Partnerships are unincorporated companies, so the IRS does not tax these businesses directly. Rather, the owners are required to report the profits they earn through the partnership on their personal income taxes because they are considered self-employed. New partnership owners in Georgia might not know all of the requirements involved.
Every partnership reports its profits and losses to the IRS via Form 1065 and sends each owner a Form K-1 that indicates their profits earned or lost. This notifies the involved parties of the taxes owed. Owners then use this form to fill in the appropriate figures on their personal income taxes. These figures should be included on Schedule SE.
Partnership owners are taxed based on their distributive shares, which is the profit percentage each owner is assigned. This percentage is determined in the partnership contract. Without an agreement, the amount will be divided evenly. The owners could decide that a fraction or all of the profits remain in the partnership. If no profits are allocated to the owners, neither the company nor its owners have to pay taxes on the profits.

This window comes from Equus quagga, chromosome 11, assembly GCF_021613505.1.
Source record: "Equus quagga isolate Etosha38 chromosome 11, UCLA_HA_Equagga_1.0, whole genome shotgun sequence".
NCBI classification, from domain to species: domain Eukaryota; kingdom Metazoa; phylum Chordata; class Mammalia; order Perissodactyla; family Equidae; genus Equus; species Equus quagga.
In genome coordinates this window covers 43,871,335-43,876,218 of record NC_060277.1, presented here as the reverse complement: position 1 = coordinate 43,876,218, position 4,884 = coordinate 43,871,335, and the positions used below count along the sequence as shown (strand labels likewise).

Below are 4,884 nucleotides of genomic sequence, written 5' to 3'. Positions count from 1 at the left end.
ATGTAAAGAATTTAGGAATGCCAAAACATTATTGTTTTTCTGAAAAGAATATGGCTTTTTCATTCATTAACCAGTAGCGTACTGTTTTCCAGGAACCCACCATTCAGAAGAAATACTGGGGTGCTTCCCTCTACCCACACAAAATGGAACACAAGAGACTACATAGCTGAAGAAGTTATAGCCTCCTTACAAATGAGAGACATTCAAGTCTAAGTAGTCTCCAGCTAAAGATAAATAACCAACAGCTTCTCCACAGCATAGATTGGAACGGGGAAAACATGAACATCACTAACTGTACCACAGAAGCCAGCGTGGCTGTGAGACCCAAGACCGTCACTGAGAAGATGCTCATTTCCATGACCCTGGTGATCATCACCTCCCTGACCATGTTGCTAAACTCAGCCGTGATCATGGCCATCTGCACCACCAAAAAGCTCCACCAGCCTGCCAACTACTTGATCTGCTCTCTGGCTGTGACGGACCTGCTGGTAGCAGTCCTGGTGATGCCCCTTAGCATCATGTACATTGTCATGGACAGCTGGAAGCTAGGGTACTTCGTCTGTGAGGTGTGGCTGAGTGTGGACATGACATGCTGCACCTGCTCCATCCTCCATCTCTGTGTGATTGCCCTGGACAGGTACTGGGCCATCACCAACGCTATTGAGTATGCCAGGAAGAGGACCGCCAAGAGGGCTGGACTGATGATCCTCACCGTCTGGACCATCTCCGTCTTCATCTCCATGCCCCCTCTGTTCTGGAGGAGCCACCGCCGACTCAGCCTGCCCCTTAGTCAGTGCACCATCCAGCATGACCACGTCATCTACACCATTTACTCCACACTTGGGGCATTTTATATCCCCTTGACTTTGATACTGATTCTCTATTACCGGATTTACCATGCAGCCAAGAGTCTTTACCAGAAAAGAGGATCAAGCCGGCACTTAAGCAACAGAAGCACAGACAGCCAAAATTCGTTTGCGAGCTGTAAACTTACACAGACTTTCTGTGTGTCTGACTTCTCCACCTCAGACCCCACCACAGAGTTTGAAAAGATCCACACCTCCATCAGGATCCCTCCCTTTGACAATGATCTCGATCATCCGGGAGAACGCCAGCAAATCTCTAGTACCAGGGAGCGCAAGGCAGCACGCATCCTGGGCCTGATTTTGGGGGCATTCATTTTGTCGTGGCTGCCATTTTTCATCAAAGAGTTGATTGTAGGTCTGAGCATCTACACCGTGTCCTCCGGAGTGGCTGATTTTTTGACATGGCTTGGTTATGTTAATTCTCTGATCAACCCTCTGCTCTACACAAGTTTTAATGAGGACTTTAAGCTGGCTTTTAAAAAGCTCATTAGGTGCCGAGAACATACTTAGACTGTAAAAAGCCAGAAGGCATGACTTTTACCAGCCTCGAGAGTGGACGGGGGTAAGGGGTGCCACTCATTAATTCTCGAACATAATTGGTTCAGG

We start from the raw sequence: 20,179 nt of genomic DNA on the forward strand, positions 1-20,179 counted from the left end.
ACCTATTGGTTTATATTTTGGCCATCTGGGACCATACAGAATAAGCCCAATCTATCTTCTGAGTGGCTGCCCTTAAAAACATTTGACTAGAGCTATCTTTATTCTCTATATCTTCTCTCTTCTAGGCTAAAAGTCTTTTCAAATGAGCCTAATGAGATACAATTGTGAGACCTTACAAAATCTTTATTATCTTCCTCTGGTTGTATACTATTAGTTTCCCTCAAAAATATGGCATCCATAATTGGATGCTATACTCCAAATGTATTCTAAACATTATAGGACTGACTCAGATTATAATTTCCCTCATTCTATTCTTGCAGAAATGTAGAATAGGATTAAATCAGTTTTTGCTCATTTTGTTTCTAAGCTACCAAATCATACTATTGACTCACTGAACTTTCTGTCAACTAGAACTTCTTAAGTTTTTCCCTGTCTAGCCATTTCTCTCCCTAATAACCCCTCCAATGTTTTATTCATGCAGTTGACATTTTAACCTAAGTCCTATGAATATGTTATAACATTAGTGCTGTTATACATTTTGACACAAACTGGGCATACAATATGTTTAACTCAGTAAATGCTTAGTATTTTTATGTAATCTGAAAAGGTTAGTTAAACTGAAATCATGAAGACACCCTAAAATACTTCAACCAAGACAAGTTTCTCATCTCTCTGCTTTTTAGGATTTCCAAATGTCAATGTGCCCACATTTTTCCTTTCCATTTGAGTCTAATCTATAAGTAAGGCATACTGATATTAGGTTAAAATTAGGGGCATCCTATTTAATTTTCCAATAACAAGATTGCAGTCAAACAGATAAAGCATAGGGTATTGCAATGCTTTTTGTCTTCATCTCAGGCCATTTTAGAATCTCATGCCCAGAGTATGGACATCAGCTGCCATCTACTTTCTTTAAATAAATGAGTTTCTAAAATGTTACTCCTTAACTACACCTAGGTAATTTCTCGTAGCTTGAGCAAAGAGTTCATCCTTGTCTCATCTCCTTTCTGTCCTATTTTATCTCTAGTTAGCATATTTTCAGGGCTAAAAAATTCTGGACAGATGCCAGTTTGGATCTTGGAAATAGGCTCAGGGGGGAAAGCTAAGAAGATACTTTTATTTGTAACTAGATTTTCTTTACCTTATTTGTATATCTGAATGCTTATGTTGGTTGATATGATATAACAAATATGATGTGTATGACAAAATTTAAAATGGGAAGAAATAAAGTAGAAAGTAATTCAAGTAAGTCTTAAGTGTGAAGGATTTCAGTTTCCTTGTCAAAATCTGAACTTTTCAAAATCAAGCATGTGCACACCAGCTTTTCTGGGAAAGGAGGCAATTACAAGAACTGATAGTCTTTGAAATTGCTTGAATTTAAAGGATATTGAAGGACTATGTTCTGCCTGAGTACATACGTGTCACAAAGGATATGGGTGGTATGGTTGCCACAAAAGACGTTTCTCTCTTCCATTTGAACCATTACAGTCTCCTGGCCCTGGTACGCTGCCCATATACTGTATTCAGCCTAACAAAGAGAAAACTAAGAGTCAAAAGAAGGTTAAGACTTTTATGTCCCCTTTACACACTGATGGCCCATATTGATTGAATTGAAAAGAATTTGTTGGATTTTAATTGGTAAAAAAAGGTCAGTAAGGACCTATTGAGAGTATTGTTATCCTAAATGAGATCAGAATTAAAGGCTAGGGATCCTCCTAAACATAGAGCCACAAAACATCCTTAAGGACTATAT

Sometimes special allocations of profits are made that differ from the partnership contract or that are unequal. There must be a significant economic reason for this change, such as one owner taking an extended amount of time off work. If the reasoning is insufficient and the IRS believes the change occurred to reduce the tax burden of one owner, the owners may be required to pay according to their regular allocation.
With so many factors involved in the allocation of profits from a partnership, some owners might be unsure as to what qualifies as reason enough to make changes. These owners might consider talking to accountants or tax lawyers before doing something like this to avoid issues with the IRS later.